A cancer-fighting cream applied to the skin can wipe away signs of ageing, scientists have discovered.
Fluorouracil ointment reduced potentially cancerous skin patches called actinic keratoses.
But it also appeared to reverse changes associated with the ageing effects of too much sun, including fine and deep wrinkles, dark spots, shadows and sallowness.
In its injected form the chemotherapy drug is used to treat a number of cancers including those of the pancreas, bowel, and head and neck.
A topical version of the drug was also developed specifically to treat pre-cancerous skin damage.
In the new study, 21 volunteers with actinic keratoses and sun-damaged skin applied the cream to their faces twice a day for two weeks. Skin samples were taken for analysis and photographs taken at regular intervals.
The number of actinic keratoses lesions was significantly reduced by the treatment, from an average of 11.6 per patient to just 1.5.
Clinical evaluations also identified overall improvements in participants' facial appearance.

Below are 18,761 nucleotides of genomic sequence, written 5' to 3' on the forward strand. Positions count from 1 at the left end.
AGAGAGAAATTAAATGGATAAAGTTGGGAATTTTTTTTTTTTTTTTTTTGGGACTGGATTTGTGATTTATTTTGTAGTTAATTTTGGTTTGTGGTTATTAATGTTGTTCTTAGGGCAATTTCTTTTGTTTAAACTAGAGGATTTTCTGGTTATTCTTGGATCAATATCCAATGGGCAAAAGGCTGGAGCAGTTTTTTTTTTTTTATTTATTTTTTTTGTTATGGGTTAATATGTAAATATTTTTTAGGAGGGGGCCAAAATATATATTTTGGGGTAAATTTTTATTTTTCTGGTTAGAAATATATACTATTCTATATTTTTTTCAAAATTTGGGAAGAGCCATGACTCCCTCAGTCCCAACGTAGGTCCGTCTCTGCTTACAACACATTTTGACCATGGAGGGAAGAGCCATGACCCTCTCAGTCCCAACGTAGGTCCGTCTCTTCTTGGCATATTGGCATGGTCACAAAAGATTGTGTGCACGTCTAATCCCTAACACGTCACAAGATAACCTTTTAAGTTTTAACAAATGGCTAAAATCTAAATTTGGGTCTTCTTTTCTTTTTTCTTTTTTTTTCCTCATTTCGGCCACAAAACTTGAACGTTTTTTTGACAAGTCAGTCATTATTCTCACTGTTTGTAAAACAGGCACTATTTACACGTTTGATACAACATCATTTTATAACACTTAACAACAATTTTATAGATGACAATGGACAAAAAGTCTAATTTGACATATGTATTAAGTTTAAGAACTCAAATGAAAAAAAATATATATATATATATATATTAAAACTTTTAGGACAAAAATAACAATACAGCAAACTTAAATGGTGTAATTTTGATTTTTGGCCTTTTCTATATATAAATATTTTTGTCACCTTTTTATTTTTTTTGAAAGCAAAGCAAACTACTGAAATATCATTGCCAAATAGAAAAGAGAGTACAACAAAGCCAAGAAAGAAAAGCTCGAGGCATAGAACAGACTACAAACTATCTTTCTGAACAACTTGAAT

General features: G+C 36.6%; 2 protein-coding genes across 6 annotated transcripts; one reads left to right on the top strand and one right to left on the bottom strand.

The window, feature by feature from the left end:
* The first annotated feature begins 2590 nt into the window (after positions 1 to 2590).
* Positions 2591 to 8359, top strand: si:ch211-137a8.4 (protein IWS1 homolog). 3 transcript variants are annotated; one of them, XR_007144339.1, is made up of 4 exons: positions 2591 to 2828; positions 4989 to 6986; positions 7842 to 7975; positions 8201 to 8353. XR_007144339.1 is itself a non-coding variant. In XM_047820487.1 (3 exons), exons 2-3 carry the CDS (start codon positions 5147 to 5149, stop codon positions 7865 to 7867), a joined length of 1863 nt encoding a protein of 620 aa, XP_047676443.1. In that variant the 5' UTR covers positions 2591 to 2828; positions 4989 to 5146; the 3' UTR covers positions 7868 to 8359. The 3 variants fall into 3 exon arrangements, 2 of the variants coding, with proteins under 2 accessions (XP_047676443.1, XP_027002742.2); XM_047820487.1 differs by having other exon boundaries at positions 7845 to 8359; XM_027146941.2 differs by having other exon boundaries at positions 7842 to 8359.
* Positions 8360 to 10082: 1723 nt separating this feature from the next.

The cream improved the skin by initially damaging it. A period of irritation and inflammation was followed by a healing response which effectively “rebuilt” the outer layers of skin on the face. Cosmetic laser treatments use a similar technique.
Reporting their findings in the journal Archives of Dermatology, the US scientists led by Dr Dana Sachs, from the University of Michigan Medical School in Ann Arbor, wrote: “Topical fluorouracil causes epidermal (outer skin layer) injury, which stimulates wound healing and dermal remodelling resulting in improved appearance.”
The researchers added: “Undoubtedly, there will be patients who desire a therapy such as topical fluorouracil for cosmetic purposes given the relatively low cost of this therapy compared with ablative laser resurfacing.”
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